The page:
It comes on the heels of news that March broke a new carbon dioxide record—concentrations of CO2 in the atmosphere reached 400 parts per million (ppm) for an entire month at 39 sites around the world. The measure is an indicator of the amount of planet-warming gases man is putting into the atmosphere, and comes nearly three decades after what is considered the “safe” level of 350ppm was passed.

“We first reported 400 ppm when all of our Arctic sites reached that value in the spring of 2012,” said Pieter Tans, lead scientist at the National Oceanic and Atmospheric Administration’s Global Greenhouse Gas Reference Network. “In 2013, the record at NOAA’s Mauna Loa Observatory first crossed the 400 ppm threshold. Reaching 400 parts per million as a global average is a significant milestone.”

Study Comes to “Sobering” Conclusion on Biodiversity Loss

If world carbon emissions continue to rise on their current trajectory, one in six species will be gone or on the road to extinction by century’s end, according to a study published in Science magazine.

“It’s a sobering result,” said University of Connecticut ecologist Mark Urban of his examination of 131 peer-reviewed studies to identify the level of risk that climate change poses to species and the specific traits and characteristics that contribute to risk. The most comprehensive look yet at the effect of climate change on biodiversity, the study finds that the rate of biodiversity loss will accelerate with each degree Celsius (1.8 degrees Fahrenheit) the planet warms.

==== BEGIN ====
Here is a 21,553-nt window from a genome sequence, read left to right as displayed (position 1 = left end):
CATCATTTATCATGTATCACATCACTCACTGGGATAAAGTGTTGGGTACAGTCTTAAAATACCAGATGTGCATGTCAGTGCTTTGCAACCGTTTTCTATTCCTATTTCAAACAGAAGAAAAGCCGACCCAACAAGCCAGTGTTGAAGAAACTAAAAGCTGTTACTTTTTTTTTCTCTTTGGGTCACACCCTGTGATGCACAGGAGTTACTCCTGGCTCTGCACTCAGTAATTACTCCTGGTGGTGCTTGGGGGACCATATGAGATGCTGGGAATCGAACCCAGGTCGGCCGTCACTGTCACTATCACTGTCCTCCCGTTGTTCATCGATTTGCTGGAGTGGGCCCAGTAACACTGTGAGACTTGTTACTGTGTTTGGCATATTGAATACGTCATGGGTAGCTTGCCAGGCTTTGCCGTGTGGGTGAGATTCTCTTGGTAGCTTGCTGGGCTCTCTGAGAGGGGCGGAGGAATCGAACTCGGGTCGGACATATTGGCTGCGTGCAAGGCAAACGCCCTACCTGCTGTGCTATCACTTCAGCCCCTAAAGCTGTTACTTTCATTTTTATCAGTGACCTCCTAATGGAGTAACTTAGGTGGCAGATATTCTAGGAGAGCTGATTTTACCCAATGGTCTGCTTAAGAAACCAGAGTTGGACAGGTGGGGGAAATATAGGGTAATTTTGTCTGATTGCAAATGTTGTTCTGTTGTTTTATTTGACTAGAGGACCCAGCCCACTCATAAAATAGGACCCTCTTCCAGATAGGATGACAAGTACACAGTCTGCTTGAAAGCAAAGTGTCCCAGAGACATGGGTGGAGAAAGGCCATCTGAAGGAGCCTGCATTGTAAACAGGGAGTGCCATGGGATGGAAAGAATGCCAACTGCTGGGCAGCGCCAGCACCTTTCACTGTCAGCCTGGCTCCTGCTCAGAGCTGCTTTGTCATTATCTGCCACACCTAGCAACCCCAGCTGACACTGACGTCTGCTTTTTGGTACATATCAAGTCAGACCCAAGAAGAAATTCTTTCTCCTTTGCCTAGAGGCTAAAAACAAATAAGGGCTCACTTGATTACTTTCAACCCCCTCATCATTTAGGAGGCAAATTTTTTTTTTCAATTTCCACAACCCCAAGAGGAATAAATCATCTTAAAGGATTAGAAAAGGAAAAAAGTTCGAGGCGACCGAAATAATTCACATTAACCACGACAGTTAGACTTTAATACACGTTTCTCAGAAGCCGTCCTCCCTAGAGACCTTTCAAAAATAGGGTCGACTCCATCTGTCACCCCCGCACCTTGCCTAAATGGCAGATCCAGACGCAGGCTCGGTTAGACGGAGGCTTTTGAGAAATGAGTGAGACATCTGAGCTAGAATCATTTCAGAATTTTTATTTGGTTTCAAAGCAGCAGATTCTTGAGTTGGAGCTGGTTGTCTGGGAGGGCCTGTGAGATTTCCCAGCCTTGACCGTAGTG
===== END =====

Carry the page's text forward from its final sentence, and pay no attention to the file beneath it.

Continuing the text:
Previous studies had provided widely ranging region- or taxon-specific estimates of biodiversity loss with climate change, making the seriousness of the problem hard to assess. According to Urban’s meta-analysis of these studies, global extinction risks increase from 2.8 percent at present to 5.2 percent at the international policy target of a 2 degree Celsius (C) post-industrial temperature rise; if Earth warms 3 degrees C, the extinction risk increases to 8.5 percent—and to 16 percent at the 4.3 degrees C rise projected for the current emissions trajectory.

With that in mind, he said that his findings should inform the Paris climate summit and that they showed the importance of cutting greenhouse gas emissions now rather than waiting for evidence of warming-related species loss “to become identifiable beyond the background noise of ‘natural’ extinctions,” reported the Guardian.

Commenting on the study, Stuart Pimm, a conservation ecologist at Duke University, said, “We’re not going to go extinct” in the face of climate change and its impact on biodiversity, but he noted that major changes in biodiversity can alter the quality of life. “The question is: What kind of life will we have?”

The Climate Post offers a rundown of the week in climate and energy news. It is produced each Thursday by Duke University’s Nicholas Institute for Environmental Policy Solutions.


California Governor Calls for Aggressive Emissions Cuts

April 30, 2015